Research interests and expertise
Writing center theory and pedagogy; First-year writing; Multimodal composition; Knowledge transfer

Meg Mikovits is a teacher and writing center administrator who aims to help students grow as rhetorically, socially aware, and ethical writers. Meg's approach to working with writers is informed by her time working in writing centers. In this context, where the work is often focused on one writer at a time, she learned to prioritize and adapt to the needs and abilities of individual writers — an ethos she brings with her to the classroom. She regularly teaches first-year writing, introduction to writing arts, professional and technical writing, and the training course for writing fellows and writing center tutors., in addition to mentoring undergraduate students pursuing research projects in writing studies. Meg has presented on writing fellows program development, writing tutor and fellows training, inter-campus writing center collaborations, and multimodal pedagogies at the MAWCA, IWCA, CCCC, and Computers & Writing conferences. She has published work in Composition Forum, Across the Disciplines, and several edited collections on multimodal composition.

 

Karen Groller, Assistant Professor of Nursing and First-Year Writing Coordinator

Karen Groller

Office location: Sally Miksiewicz Center, Room 308
Office phone: 610-625-7767
Email: grollerk@moravian.edu

Education
B.S.N., Cedar Crest College
M.S.N., DeSales University
Ph.D., University of Kansas

Research interests and expertise
Obesity Management Weight Loss Surgery (Bariatric Surgery); Academic and clinical education topics (e.g.-patient education practices, digital pedagogy); Impact of preventative care on patient quality of life; Vascular and Traumatic Limb-Loss (amputations)

Dr. Groller is an Assistant Professor of Nursing and the First-Year Writing Co-Coordinator at Moravian College. She obtained her B.S. in Nursing from Cedar Crest College, M.S. in Nursing from DeSales University, and Doctorate of Philosophy (PhD) in Nursing from the University of Kansas. She maintains active certifications in Cardiac/Vascular and Medical-Surgical nursing. Dr. Groller became an Apple® Distinguished Educator in 2019. She is a well-published nurse researcher, educator, and expert in the fields of obesity management, particularly bariatric surgery education practices, and digital education pedagogies. Dr. Groller uses technology in the classroom in intentional and meaningful ways to support problem-based learning. Her passion is shared through infographics and podcasts that are created by first-year students under her mentorship to educate various audiences about important health topics. This activity encourages healthcare professionals to become active and responsible producers and critical consumers of digital health information. She has published her work on digital multimodal writing projects in health education, including an article on digital media analysis and a forthcoming chapter in Writing in the Health Professions on the need for future healthcare professionals to be prepared to communicate health information to the public via accessible, multimodal genres.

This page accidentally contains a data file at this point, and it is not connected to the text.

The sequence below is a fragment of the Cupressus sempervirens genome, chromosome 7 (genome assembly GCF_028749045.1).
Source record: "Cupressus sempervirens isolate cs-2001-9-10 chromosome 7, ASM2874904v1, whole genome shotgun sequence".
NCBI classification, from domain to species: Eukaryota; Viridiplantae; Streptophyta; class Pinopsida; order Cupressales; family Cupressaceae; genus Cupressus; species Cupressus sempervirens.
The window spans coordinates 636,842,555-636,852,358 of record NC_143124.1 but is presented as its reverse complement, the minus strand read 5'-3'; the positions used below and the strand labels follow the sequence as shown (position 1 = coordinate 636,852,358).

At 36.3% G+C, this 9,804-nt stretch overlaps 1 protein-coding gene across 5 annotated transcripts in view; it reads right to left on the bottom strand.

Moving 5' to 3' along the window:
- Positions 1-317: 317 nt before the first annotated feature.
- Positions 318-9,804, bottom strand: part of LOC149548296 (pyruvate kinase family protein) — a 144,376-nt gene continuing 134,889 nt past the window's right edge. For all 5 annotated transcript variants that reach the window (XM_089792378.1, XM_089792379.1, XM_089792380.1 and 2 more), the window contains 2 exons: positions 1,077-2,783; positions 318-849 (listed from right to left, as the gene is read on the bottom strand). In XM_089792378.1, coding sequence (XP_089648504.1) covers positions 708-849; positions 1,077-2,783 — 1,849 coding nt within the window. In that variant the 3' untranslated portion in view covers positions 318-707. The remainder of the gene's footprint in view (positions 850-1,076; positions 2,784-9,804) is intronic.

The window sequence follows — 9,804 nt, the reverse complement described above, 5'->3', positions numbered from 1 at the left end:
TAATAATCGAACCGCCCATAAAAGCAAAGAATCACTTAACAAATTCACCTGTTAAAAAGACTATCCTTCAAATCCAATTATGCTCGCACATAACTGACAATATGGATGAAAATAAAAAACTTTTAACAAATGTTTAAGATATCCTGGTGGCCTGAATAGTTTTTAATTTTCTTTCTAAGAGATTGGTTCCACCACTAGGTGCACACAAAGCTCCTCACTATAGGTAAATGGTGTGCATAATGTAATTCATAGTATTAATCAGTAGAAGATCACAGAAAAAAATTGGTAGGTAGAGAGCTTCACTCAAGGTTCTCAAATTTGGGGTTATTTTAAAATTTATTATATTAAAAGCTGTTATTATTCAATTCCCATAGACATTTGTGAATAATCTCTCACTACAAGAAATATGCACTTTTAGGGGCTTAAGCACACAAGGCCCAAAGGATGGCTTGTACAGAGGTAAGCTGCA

Chris Hassay, Writing Enriched Curriculum Researcher and Writing at Moravian Staff Assistant

Office location: Zinzendorf 302
Office phone: 610-625-7513
Email: hassayc@moravian.edu

Education
B.A., M.A.T. Moravian University

Research interests and expertise
Writing-enriched curriculum development; First-year writing; Collaborative worldbuilding; Game studies

Chris Hassay is a co-researcher with the writing-enriched curriculum at Moravian, where he also teaches first-year writing and worldbuilding courses. His scholarship has appeared in Composition Forum, and he has presented on WEC research and FYW pedagogy at the Writing-Enriched Curriculum Institute, College Composition and Communication Conference, International Writing Across the Curriculum Conference, Small Liberal Arts College Writing Program Administrators Conference, and Watson Conference. His current research centers on the connections between transfer-centric writing practices and creative writing experiences, as well as WEC research practices and methodologies.